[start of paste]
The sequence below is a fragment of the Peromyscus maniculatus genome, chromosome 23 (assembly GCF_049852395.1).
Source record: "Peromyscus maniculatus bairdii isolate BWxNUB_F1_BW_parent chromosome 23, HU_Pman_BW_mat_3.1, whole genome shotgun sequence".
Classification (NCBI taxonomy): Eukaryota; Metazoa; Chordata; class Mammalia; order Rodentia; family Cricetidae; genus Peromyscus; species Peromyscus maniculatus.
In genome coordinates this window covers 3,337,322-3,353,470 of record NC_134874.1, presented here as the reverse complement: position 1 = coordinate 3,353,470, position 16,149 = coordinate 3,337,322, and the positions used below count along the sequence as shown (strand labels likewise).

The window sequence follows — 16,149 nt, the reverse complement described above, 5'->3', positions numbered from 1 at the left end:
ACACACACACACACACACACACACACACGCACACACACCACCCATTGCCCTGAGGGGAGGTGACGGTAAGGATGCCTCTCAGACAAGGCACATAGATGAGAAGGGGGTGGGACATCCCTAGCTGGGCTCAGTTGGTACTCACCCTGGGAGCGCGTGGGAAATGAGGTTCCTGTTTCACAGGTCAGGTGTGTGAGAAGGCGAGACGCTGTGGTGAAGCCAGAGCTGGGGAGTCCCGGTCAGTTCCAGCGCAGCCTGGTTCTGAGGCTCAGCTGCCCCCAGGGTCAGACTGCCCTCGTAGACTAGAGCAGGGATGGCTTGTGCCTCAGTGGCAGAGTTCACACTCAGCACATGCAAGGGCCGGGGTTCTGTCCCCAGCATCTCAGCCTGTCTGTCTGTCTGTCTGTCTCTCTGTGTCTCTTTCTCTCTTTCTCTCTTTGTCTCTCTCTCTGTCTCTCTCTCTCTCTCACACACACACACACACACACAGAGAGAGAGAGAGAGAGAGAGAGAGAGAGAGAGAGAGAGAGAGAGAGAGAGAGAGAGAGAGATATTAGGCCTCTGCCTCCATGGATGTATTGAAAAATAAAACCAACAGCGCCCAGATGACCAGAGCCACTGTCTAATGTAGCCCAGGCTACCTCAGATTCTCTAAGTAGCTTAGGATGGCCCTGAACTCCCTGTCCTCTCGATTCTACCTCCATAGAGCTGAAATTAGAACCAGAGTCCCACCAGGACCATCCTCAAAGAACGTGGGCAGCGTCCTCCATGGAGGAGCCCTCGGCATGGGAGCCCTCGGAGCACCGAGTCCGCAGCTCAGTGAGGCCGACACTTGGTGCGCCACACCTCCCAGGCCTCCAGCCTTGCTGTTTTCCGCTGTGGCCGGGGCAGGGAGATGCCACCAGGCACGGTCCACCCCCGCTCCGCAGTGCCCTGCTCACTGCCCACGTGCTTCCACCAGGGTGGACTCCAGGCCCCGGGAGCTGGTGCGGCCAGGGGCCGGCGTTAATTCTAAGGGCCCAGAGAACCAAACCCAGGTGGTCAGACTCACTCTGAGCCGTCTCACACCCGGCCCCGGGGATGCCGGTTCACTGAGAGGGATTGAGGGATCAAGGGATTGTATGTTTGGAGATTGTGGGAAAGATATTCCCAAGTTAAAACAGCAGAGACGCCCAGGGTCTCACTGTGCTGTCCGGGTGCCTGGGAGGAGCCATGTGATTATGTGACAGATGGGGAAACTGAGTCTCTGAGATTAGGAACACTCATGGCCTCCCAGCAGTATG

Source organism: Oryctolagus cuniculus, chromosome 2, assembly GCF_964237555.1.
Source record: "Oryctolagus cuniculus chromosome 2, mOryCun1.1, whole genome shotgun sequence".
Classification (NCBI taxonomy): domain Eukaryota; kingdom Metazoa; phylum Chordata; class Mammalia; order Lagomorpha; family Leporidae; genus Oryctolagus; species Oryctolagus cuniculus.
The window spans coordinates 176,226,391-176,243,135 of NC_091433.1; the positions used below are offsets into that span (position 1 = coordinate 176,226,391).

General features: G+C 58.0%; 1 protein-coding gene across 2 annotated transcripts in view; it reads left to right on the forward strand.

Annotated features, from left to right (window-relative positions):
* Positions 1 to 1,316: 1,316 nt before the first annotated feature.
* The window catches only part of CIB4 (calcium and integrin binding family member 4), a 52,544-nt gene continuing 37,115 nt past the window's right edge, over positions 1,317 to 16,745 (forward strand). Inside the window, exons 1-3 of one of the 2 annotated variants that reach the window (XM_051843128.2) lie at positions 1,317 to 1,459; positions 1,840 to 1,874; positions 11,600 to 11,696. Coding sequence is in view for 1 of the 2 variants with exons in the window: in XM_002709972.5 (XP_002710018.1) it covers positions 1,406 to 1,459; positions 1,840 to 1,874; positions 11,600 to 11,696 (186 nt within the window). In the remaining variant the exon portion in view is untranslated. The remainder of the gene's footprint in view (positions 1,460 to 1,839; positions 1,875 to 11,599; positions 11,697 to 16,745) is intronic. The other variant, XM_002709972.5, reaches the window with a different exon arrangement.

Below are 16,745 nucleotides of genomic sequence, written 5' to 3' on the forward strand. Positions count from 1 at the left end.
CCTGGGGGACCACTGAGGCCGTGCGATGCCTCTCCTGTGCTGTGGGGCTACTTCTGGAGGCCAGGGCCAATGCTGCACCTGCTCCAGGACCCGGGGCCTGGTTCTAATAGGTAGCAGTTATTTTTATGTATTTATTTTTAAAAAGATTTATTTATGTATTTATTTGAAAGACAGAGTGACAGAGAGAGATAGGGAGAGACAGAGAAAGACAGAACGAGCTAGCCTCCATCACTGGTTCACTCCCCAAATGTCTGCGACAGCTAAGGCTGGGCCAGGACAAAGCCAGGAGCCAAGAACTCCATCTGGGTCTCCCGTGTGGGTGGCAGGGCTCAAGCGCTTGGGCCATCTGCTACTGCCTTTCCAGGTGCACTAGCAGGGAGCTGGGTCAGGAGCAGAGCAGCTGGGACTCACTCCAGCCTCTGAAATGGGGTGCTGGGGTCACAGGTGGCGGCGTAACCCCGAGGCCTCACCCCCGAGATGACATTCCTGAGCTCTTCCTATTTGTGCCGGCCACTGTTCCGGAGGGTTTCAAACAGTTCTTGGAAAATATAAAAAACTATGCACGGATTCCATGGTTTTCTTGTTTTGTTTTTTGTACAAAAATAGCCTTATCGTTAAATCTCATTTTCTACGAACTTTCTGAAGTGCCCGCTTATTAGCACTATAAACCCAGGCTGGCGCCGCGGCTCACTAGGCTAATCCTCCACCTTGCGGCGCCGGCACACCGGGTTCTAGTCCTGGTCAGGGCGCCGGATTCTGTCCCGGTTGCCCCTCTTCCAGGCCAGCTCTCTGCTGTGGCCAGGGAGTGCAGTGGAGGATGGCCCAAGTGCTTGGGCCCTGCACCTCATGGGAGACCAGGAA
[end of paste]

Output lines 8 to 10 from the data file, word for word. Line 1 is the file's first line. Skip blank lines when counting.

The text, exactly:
Source record: "Oryctolagus cuniculus chromosome 2, mOryCun1.1, whole genome shotgun sequence".
Classification (NCBI taxonomy): domain Eukaryota; kingdom Metazoa; phylum Chordata; class Mammalia; order Lagomorpha; family Leporidae; genus Oryctolagus; species Oryctolagus cuniculus.
The window spans coordinates 176,226,391-176,243,135 of NC_091433.1; the positions used below are offsets into that span (position 1 = coordinate 176,226,391).